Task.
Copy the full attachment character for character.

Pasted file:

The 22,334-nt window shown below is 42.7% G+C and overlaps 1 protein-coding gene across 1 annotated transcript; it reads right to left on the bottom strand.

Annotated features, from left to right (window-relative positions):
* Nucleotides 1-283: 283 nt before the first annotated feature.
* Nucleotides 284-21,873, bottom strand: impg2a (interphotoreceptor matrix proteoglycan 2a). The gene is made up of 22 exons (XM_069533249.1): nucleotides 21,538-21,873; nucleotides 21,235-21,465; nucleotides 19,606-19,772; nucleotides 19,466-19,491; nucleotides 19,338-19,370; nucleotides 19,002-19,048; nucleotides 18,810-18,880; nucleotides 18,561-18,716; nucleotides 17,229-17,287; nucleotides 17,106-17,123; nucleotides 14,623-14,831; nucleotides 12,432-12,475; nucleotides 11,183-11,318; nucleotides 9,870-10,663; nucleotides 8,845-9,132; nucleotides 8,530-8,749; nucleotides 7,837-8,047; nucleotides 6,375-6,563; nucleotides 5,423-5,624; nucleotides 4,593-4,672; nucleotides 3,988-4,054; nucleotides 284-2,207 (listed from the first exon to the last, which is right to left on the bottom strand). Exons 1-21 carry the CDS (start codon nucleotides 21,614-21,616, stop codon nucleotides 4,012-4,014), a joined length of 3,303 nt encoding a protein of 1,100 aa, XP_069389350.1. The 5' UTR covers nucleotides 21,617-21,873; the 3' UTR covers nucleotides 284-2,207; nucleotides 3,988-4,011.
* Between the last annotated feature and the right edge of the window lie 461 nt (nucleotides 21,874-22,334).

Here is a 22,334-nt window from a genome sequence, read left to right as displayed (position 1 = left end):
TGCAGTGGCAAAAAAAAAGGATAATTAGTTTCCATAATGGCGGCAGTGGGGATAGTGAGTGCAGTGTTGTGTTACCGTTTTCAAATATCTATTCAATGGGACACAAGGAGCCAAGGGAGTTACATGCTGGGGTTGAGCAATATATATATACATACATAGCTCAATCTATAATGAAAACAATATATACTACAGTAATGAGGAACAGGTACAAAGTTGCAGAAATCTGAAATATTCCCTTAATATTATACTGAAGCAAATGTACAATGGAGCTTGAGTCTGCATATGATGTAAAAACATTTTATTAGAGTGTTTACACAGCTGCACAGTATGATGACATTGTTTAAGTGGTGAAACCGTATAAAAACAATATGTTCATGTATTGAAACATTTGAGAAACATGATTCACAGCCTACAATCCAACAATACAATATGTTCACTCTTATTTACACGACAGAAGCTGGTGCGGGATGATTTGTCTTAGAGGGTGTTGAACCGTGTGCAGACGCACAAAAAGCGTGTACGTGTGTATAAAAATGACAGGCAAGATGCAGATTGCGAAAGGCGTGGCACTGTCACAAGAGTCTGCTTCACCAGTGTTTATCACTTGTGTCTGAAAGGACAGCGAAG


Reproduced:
The 22,334-nt window shown below is 42.7% G+C and overlaps 1 protein-coding gene across 1 annotated transcript; it reads right to left on the bottom strand.

Annotated features, from left to right (window-relative positions):
* Nucleotides 1-283: 283 nt before the first annotated feature.
* Nucleotides 284-21,873, bottom strand: impg2a (interphotoreceptor matrix proteoglycan 2a). The gene is made up of 22 exons (XM_069533249.1): nucleotides 21,538-21,873; nucleotides 21,235-21,465; nucleotides 19,606-19,772; nucleotides 19,466-19,491; nucleotides 19,338-19,370; nucleotides 19,002-19,048; nucleotides 18,810-18,880; nucleotides 18,561-18,716; nucleotides 17,229-17,287; nucleotides 17,106-17,123; nucleotides 14,623-14,831; nucleotides 12,432-12,475; nucleotides 11,183-11,318; nucleotides 9,870-10,663; nucleotides 8,845-9,132; nucleotides 8,530-8,749; nucleotides 7,837-8,047; nucleotides 6,375-6,563; nucleotides 5,423-5,624; nucleotides 4,593-4,672; nucleotides 3,988-4,054; nucleotides 284-2,207 (listed from the first exon to the last, which is right to left on the bottom strand). Exons 1-21 carry the CDS (start codon nucleotides 21,614-21,616, stop codon nucleotides 4,012-4,014), a joined length of 3,303 nt encoding a protein of 1,100 aa, XP_069389350.1. The 5' UTR covers nucleotides 21,617-21,873; the 3' UTR covers nucleotides 284-2,207; nucleotides 3,988-4,011.
* Between the last annotated feature and the right edge of the window lie 461 nt (nucleotides 21,874-22,334).

Here is a 22,334-nt window from a genome sequence, read left to right as displayed (position 1 = left end):
TGCAGTGGCAAAAAAAAAGGATAATTAGTTTCCATAATGGCGGCAGTGGGGATAGTGAGTGCAGTGTTGTGTTACCGTTTTCAAATATCTATTCAATGGGACACAAGGAGCCAAGGGAGTTACATGCTGGGGTTGAGCAATATATATATACATACATAGCTCAATCTATAATGAAAACAATATATACTACAGTAATGAGGAACAGGTACAAAGTTGCAGAAATCTGAAATATTCCCTTAATATTATACTGAAGCAAATGTACAATGGAGCTTGAGTCTGCATATGATGTAAAAACATTTTATTAGAGTGTTTACACAGCTGCACAGTATGATGACATTGTTTAAGTGGTGAAACCGTATAAAAACAATATGTTCATGTATTGAAACATTTGAGAAACATGATTCACAGCCTACAATCCAACAATACAATATGTTCACTCTTATTTACACGACAGAAGCTGGTGCGGGATGATTTGTCTTAGAGGGTGTTGAACCGTGTGCAGACGCACAAAAAGCGTGTACGTGTGTATAAAAATGACAGGCAAGATGCAGATTGCGAAAGGCGTGGCACTGTCACAAGAGTCTGCTTCACCAGTGTTTATCACTTGTGTCTGAAAGGACAGCGAAG